Director: Derek Tsang
Cast: Zhou Dongyu, Jackson Yee, Yin Fang, Huang Jue, Zhou Ye, Zhang Yifan
Runtime: 2 hrs 16 mins
Rating: PG13 (Some Violence)
Released By: Clover Films and Golden Village Pictures
Opening Day: 7 November 2019
Synopsis: Seventeen-year-old Nian is the subject of cruel bullying at high school when she meets Bei, a tough street kid. The two teenagers find a kindred spirit in each other that gradually rises above love, forming a world of their own. But the cocoon is crushed when they are being dragged into a teenage girl murder case as prime suspects. An emotional roller coaster that is heartwarming and heartbreaking at the same time, the China coming-of-age movie offers thought-provoking insights into the intense competition faced by nearly 10 million teenagers every year who sit for the National College Entrance Examination and national issues of school bullying. If you are one amongst 10 million to secure a promising future with a topnotch college passport, would you kill to do it?
Most coming of age movies make you feel good at the end of the film. This one definitely doesn’t. The heavy handed approach to tell a story may not go down well with everyone, but that doesn’t mean the filmmakers of this drama doesn’t have an important message to deliver. Instead, the social message is so timely, we are hoping that this can be screened for in schools for educators and students to have a better understanding of the social issue.
The film sets the tone from the start by telling you the seriousness of bullying. The film’s protagonist is Chen Nian (played perfectly by Zhou Dongyu), a high school student who is becoming increasingly stressed by the upcoming ‘gaokao’, an annual academic examination in China that is a prerequisite for entrance into higher education institutions at the undergraduate level. Things become worse with her desk mate’s sudden suicide, which greatly traumatises the poor girl. She is then subjected to bullying by her classmates, especially from a trio of popular girls who do very unkind things to her.
If you think this is going to be funny like Mean Girls, wait till you see how cruel the bullies can get.
Chen Nian then crosses paths with Xiao Bei (played with gusto by Jackson Yee), a street smart dude who commits petty crimes, and the two form an unlikely bond that sees him becoming her protector and boyfriend. She moves into his run down apartment, tries to concentrate on preparing for the important test and dreams of having a better life once she gets enrolled into a prestigious university.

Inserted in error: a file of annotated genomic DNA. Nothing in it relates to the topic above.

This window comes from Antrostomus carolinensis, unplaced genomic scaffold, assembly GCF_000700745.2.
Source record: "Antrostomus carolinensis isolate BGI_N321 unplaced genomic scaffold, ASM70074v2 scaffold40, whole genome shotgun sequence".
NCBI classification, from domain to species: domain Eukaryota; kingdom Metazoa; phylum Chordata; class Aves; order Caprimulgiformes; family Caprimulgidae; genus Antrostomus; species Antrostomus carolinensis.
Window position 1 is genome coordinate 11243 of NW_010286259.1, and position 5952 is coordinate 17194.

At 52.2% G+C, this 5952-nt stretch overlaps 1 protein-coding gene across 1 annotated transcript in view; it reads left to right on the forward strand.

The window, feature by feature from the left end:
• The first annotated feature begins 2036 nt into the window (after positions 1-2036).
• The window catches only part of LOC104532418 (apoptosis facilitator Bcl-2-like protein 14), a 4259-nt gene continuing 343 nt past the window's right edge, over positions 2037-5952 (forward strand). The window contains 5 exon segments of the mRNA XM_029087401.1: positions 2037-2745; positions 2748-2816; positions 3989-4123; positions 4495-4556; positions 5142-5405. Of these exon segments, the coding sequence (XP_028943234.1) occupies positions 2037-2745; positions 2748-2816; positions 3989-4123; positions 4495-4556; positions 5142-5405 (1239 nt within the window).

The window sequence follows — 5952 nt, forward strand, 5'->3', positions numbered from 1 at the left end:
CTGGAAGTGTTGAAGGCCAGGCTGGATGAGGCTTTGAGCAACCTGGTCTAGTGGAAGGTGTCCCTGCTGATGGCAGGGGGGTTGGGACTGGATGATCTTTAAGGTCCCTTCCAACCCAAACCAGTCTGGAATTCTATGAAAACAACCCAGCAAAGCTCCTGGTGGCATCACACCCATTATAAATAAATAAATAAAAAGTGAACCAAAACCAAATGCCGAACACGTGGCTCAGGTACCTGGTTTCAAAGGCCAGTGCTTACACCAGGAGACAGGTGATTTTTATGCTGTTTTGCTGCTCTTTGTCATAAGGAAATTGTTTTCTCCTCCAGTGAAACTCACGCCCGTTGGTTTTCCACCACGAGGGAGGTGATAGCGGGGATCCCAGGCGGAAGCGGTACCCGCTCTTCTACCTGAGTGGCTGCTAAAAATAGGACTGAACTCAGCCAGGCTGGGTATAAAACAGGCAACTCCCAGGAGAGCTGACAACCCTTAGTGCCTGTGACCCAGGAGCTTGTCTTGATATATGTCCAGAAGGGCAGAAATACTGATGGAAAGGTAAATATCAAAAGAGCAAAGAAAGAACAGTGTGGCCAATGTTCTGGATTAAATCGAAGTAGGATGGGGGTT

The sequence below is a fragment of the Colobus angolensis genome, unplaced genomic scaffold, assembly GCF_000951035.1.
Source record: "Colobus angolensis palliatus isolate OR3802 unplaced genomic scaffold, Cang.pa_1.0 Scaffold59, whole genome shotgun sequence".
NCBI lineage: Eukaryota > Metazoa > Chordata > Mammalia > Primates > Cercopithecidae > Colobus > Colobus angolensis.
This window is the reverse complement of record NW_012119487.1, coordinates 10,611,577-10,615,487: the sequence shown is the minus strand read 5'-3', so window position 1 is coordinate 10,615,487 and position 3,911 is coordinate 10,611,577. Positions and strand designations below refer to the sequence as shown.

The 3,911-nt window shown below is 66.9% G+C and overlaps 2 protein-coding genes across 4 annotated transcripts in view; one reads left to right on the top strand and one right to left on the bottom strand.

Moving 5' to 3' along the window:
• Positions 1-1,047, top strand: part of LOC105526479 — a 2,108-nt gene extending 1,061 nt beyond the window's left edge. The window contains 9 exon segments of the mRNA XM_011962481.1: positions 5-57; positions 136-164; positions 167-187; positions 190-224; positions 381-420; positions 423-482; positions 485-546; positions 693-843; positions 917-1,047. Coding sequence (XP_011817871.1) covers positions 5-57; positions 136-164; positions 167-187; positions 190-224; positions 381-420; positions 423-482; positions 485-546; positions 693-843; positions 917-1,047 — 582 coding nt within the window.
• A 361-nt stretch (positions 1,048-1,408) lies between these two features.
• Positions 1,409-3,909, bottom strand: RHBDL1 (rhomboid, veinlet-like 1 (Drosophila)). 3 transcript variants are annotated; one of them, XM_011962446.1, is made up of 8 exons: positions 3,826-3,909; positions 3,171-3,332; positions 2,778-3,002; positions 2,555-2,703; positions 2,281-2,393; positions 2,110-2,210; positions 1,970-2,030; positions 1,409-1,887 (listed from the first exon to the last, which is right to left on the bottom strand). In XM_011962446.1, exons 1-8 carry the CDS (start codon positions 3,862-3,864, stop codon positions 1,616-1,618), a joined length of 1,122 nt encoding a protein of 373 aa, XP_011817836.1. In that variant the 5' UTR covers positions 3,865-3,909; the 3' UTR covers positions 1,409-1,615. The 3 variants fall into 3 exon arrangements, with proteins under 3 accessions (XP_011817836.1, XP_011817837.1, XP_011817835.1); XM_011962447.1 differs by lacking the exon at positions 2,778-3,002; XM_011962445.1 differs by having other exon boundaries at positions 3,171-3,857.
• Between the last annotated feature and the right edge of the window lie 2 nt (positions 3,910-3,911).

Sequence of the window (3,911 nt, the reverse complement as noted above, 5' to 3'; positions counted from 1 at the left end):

The film changes tone in the second half and becomes a murder mystery when one of the bullies is found dead at a construction site. Things become more dramatic and you are left guessing who committed the murder, and the intentions behind the act.
After helming the critically acclaimed Soul Mate (2016) which also stars Zhou, Derek Tseng returns with this second film which explores a social issue without sugar coating anything. Presented in an artistically edgy style, the dark allies and underbellies of Chen Nian and Xiao Bei’s world are places you don’t want to venture into. The grittiness of the film may not go down well with mainstream audiences who prefer this genre of movies which are brimming with positive energy.
Stretching over two hours, the 136 minute film may not be a piece of work that is easy to sit through. However, it provokes the audience into pondering about the severity of social issues, and whether there is anything we can do about it. Zhou and Yee’s intense performances will keep you constantly engaged, as you wonder how one can go through such painfully romantic teenage years.
After blocking the film from the 2019 Berlinale and subsequently preventing a late June theatrical release, Chinahas finally greenlit the film in late October. No official details were shared publicly, but we are guessing that the problems explored in the film are so real, the authorities had some problems showing them to the world. The film now ends with a series of messages about what has been done to address bullying, and we hope the measures are really put in place to deter these terrible acts.
(A dark but important coming-of-age story that is anything but feel-good)
Review by John Li